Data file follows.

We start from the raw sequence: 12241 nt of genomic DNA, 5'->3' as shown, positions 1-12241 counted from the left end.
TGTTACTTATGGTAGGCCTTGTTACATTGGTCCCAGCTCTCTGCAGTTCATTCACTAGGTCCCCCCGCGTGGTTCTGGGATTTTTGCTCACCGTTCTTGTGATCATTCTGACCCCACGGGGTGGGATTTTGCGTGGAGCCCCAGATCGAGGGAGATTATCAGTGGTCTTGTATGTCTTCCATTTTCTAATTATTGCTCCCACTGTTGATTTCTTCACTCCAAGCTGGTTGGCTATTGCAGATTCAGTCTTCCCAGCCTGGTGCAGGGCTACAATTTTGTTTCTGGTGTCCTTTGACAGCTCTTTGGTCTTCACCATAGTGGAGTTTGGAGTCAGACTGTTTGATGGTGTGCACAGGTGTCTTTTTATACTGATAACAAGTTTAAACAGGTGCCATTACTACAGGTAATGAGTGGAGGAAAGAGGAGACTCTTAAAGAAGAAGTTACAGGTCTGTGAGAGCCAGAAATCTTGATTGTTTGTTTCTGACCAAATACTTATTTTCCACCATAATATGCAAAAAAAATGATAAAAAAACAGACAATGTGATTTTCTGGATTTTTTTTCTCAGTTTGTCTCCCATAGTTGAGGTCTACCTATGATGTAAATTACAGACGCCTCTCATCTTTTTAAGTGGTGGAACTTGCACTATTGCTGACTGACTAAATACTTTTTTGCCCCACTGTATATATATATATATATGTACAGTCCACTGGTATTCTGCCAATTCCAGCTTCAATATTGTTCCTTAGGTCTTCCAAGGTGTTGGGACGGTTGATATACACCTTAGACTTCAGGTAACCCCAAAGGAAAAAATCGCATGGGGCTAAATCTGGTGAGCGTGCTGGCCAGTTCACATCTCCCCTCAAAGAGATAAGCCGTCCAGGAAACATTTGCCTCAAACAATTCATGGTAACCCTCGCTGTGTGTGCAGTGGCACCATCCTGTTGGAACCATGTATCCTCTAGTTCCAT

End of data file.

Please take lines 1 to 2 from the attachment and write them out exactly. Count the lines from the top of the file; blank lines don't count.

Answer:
We start from the raw sequence: 12241 nt of genomic DNA, 5'->3' as shown, positions 1-12241 counted from the left end.
TGTTACTTATGGTAGGCCTTGTTACATTGGTCCCAGCTCTCTGCAGTTCATTCACTAGGTCCCCCCGCGTGGTTCTGGGATTTTTGCTCACCGTTCTTGTGATCATTCTGACCCCACGGGGTGGGATTTTGCGTGGAGCCCCAGATCGAGGGAGATTATCAGTGGTCTTGTATGTCTTCCATTTTCTAATTATTGCTCCCACTGTTGATTTCTTCACTCCAAGCTGGTTGGCTATTGCAGATTCAGTCTTCCCAGCCTGGTGCAGGGCTACAATTTTGTTTCTGGTGTCCTTTGACAGCTCTTTGGTCTTCACCATAGTGGAGTTTGGAGTCAGACTGTTTGATGGTGTGCACAGGTGTCTTTTTATACTGATAACAAGTTTAAACAGGTGCCATTACTACAGGTAATGAGTGGAGGAAAGAGGAGACTCTTAAAGAAGAAGTTACAGGTCTGTGAGAGCCAGAAATCTTGATTGTTTGTTTCTGACCAAATACTTATTTTCCACCATAATATGCAAAAAAAATGATAAAAAAACAGACAATGTGATTTTCTGGATTTTTTTTCTCAGTTTGTCTCCCATAGTTGAGGTCTACCTATGATGTAAATTACAGACGCCTCTCATCTTTTTAAGTGGTGGAACTTGCACTATTGCTGACTGACTAAATACTTTTTTGCCCCACTGTATATATATATATATATGTACAGTCCACTGGTATTCTGCCAATTCCAGCTTCAATATTGTTCCTTAGGTCTTCCAAGGTGTTGGGACGGTTGATATACACCTTAGACTTCAGGTAACCCCAAAGGAAAAAATCGCATGGGGCTAAATCTGGTGAGCGTGCTGGCCAGTTCACATCTCCCCTCAAAGAGATAAGCCGTCCAGGAAACATTTGCCTCAAACAATTCATGGTAACCCTCGCTGTGTGTGCAGTGGCACCATCCTGTTGGAACCATGTATCCTCTAGTTCCAT